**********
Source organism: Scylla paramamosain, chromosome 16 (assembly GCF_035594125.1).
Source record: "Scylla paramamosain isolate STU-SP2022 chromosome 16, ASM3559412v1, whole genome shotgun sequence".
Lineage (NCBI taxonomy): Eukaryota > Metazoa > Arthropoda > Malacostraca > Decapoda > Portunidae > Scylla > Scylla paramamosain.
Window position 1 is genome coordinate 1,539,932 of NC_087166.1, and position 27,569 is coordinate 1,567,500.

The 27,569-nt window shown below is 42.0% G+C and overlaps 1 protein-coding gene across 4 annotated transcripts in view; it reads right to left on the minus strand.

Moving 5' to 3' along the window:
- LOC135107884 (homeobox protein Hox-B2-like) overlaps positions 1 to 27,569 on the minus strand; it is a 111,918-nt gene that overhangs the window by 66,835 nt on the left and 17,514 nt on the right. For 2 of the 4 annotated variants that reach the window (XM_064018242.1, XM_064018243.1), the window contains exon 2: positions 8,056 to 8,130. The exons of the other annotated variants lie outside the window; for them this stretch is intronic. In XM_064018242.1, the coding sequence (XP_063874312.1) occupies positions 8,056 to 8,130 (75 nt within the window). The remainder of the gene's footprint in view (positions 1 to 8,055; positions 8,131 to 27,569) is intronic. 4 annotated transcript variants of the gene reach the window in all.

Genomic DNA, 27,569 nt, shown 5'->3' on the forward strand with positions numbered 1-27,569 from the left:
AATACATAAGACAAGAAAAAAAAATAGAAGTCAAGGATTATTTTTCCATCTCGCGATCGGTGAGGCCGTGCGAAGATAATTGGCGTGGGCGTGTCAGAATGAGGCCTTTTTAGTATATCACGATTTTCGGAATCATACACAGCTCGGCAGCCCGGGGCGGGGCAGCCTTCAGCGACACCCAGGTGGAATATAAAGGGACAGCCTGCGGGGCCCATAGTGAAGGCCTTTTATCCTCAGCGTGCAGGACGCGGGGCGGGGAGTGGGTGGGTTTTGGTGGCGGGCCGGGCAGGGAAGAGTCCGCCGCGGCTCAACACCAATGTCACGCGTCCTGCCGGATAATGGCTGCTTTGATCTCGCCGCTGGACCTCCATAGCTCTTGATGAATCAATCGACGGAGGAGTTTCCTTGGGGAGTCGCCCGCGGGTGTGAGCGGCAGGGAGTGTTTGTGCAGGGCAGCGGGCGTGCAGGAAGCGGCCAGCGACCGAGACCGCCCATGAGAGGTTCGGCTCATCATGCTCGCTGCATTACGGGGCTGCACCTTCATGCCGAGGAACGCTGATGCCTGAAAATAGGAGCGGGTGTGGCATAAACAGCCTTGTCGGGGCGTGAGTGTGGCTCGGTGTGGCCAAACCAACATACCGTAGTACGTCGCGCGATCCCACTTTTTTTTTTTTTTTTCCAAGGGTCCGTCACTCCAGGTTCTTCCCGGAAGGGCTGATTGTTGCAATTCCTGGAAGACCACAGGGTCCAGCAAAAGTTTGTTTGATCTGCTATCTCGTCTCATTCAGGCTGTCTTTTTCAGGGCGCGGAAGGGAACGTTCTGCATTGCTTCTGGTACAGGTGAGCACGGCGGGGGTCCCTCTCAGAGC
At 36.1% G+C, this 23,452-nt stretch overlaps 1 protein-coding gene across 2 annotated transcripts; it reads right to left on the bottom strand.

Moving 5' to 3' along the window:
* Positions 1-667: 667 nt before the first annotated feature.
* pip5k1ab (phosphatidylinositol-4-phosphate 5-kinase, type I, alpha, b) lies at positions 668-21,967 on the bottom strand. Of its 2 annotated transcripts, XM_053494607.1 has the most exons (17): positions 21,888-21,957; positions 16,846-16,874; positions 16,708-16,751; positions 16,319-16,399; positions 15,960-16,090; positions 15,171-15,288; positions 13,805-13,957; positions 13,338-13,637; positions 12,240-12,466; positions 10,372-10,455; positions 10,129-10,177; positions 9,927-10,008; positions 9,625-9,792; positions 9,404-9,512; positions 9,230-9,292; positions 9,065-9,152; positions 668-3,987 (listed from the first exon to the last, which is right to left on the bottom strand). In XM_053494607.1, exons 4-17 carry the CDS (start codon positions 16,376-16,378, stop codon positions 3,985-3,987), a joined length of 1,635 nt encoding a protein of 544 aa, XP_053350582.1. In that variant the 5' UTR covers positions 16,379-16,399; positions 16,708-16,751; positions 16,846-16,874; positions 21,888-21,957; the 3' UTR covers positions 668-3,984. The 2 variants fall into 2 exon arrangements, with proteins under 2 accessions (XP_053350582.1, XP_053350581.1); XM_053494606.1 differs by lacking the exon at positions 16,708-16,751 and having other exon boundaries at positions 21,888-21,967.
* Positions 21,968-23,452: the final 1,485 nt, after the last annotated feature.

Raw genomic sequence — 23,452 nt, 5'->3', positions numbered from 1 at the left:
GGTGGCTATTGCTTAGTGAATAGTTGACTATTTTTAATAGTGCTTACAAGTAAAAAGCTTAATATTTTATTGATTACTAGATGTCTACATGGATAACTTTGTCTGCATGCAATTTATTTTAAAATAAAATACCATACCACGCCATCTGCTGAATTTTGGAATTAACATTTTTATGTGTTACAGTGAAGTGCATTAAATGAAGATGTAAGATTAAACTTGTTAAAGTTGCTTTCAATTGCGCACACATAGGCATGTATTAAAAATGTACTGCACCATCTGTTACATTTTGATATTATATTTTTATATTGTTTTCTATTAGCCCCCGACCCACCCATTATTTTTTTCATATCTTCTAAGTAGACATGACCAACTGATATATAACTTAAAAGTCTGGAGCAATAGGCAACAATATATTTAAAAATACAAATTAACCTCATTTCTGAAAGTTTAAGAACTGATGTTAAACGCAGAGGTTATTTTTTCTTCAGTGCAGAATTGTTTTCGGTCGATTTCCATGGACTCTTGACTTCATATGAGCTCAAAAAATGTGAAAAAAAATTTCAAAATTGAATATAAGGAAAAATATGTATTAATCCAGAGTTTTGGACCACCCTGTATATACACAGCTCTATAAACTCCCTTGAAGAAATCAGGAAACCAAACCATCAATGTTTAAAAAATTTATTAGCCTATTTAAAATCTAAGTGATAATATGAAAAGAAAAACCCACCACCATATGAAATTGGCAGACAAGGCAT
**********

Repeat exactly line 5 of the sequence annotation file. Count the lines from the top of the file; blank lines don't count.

The 27,569-nt window shown below is 42.0% G+C and overlaps 1 protein-coding gene across 4 annotated transcripts in view; it reads right to left on the minus strand.